Right after college, I was a newspaper reporter in Stoughton, Wisconsin, a town so proud of its Norwegian heritage that street signs were in both English and Norwegian, and Syttende Mai (May 17, Norwegian independence day) celebrations trumped July 4th.
But even though I frequented (almost daily) the two bakeries on Main Street, right around the corner from the Courier-Hub office, I had never heard of this cake until I found this tattered recipe in one of my collections. Which is too bad, because it is fantastic. So good, that for the convenience of my readers, and in hopes that some of you will bake this, I not only scanned the recipe but typed it, as well.
It's simple to make and, yes the eggs and butter to flour ratio is decadent and probably responsible for the cake's full name: Norwegian Gold (or Golden) Cake. The method to make this -- incorporating the butter into the flour directly -- was developed in the 1940s, but I'm happy to report still works fine today. The key is having the butter soft enough.
While you're making this, you'll think that it won't work, for the batter doesn't come together well when the eggs are added. But do as I did and keep going. You'll be glad you did.
|The batter only fills the pan to about 1/3, but don't worry, it will rise!|
I brought my cake to the ladies of the Home Planning Workshop at Henry Street Settlement -- this is a tough crowd of scratch bakers -- and they heartily approved. And then invited me to their Thanksgiving dinner next week. Enough said.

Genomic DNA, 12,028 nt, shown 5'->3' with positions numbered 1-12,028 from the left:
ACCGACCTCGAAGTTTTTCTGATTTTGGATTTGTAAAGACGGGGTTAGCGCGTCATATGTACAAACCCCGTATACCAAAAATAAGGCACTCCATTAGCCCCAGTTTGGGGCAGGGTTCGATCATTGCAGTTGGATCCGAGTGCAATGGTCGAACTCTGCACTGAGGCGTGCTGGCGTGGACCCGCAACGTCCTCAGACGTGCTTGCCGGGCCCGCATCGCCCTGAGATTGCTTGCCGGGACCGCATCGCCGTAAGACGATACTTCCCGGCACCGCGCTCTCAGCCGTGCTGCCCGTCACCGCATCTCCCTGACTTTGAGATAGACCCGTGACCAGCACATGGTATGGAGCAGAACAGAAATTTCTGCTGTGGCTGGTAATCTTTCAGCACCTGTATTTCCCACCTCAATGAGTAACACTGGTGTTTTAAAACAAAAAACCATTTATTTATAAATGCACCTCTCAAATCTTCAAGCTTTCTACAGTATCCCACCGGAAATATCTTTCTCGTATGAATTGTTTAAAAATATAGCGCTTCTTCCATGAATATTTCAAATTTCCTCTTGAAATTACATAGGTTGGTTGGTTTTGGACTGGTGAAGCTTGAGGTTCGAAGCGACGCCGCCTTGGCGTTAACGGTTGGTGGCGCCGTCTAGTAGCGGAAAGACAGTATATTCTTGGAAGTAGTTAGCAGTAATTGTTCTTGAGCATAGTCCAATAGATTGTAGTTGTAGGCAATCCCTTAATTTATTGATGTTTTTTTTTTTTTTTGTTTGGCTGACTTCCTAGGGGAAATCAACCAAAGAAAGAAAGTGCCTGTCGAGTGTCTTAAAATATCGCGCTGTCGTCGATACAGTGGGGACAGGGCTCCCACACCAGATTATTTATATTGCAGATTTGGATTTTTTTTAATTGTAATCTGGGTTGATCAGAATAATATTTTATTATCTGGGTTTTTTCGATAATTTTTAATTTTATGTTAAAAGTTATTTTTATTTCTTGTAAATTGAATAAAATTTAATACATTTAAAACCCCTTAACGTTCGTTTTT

|I had forgotten about the kind of paper this is typed on, parchment-like, nearly translucent |
with a very visible watermark. Today's white paper is so boring in comparison.
Norwegian Gold Cake
1 cup soft butter
1 1/2 tsp. baking powder
1/2 tsp. almond extract
1 1/2 cups sifted flour
1 1/3 cups sugar
1/2 tsp. salt
Allow butter to become soft, but do not melt. Place butter and flour in mixing bowl. Beat 5 min. at low speed. Add eggs, one at a time, blending each egg at slow speed. Sift together sugar, baking powder and salt. Add graduatl to creamed mixture. Add extract. Mix 2 min. after all sugar has been added. Turn into 10" tube pan that has been greased with 2 tbsp. butter and then sprinkled with fine bread crumbs. [Note: I used Crisco instead of butter and flour instead of bread crumbs.] Bake 1 hour in 325 degree oven. Invert to cool [when I did this, the cake fell out of the pan, so let it cool about five minutes, then invert on to rack and then cool.] Sprinkle top with confectioners' sugar.
A bit of googling revealed that Stoughten still celebrates Syttende Mai in a big way. Below are the prince and princess and king and queen of the 2010 festivities.
Are you sure those aren't Glauberman family portraits? This cake looks and sounds unbelievably good. Steve just made something called 'Elvis' Favorite Whipped Cream Pound Cake' but this looks even more decadent!ReplyDelete
I made this tonight in two loaf pans instead of the tube. It is delicious!ReplyDelete
Salted or unsalted butter?ReplyDelete
I used to make this years and years ago. We always just used the butter in the house, salted.Delete